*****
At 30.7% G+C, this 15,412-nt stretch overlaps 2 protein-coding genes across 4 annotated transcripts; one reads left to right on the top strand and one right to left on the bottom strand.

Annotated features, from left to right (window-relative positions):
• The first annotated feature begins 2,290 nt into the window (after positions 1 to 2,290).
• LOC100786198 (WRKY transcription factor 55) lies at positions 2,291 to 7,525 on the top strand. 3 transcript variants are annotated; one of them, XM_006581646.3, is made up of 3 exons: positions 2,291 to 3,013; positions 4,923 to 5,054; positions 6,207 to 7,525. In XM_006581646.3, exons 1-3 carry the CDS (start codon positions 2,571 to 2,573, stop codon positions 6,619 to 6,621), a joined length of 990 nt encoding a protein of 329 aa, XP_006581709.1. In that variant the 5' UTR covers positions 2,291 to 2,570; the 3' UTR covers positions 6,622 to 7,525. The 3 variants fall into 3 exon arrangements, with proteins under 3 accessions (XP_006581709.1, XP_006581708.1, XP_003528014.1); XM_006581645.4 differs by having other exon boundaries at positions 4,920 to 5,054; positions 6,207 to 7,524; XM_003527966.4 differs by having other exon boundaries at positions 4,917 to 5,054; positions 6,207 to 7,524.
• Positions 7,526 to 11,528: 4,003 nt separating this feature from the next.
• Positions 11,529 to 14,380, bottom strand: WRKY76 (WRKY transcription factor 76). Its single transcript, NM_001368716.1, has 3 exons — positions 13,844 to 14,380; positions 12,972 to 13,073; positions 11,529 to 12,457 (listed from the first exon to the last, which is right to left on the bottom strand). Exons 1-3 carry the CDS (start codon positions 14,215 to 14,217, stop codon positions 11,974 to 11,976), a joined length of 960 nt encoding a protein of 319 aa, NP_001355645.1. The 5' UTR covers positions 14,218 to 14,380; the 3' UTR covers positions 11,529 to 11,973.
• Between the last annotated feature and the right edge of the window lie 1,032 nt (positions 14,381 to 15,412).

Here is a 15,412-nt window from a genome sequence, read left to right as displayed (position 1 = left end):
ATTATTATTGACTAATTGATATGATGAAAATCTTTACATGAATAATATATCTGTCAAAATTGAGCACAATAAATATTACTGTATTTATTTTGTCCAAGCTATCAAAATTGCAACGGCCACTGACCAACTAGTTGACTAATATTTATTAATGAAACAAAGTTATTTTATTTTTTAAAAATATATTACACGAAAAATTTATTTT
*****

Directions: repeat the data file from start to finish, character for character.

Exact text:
At 30.7% G+C, this 15,412-nt stretch overlaps 2 protein-coding genes across 4 annotated transcripts; one reads left to right on the top strand and one right to left on the bottom strand.

Annotated features, from left to right (window-relative positions):
• The first annotated feature begins 2,290 nt into the window (after positions 1 to 2,290).
• LOC100786198 (WRKY transcription factor 55) lies at positions 2,291 to 7,525 on the top strand. 3 transcript variants are annotated; one of them, XM_006581646.3, is made up of 3 exons: positions 2,291 to 3,013; positions 4,923 to 5,054; positions 6,207 to 7,525. In XM_006581646.3, exons 1-3 carry the CDS (start codon positions 2,571 to 2,573, stop codon positions 6,619 to 6,621), a joined length of 990 nt encoding a protein of 329 aa, XP_006581709.1. In that variant the 5' UTR covers positions 2,291 to 2,570; the 3' UTR covers positions 6,622 to 7,525. The 3 variants fall into 3 exon arrangements, with proteins under 3 accessions (XP_006581709.1, XP_006581708.1, XP_003528014.1); XM_006581645.4 differs by having other exon boundaries at positions 4,920 to 5,054; positions 6,207 to 7,524; XM_003527966.4 differs by having other exon boundaries at positions 4,917 to 5,054; positions 6,207 to 7,524.
• Positions 7,526 to 11,528: 4,003 nt separating this feature from the next.
• Positions 11,529 to 14,380, bottom strand: WRKY76 (WRKY transcription factor 76). Its single transcript, NM_001368716.1, has 3 exons — positions 13,844 to 14,380; positions 12,972 to 13,073; positions 11,529 to 12,457 (listed from the first exon to the last, which is right to left on the bottom strand). Exons 1-3 carry the CDS (start codon positions 14,215 to 14,217, stop codon positions 11,974 to 11,976), a joined length of 960 nt encoding a protein of 319 aa, NP_001355645.1. The 5' UTR covers positions 14,218 to 14,380; the 3' UTR covers positions 11,529 to 11,973.
• Between the last annotated feature and the right edge of the window lie 1,032 nt (positions 14,381 to 15,412).

Here is a 15,412-nt window from a genome sequence, read left to right as displayed (position 1 = left end):
ATTATTATTGACTAATTGATATGATGAAAATCTTTACATGAATAATATATCTGTCAAAATTGAGCACAATAAATATTACTGTATTTATTTTGTCCAAGCTATCAAAATTGCAACGGCCACTGACCAACTAGTTGACTAATATTTATTAATGAAACAAAGTTATTTTATTTTTTAAAAATATATTACACGAAAAATTTATTTT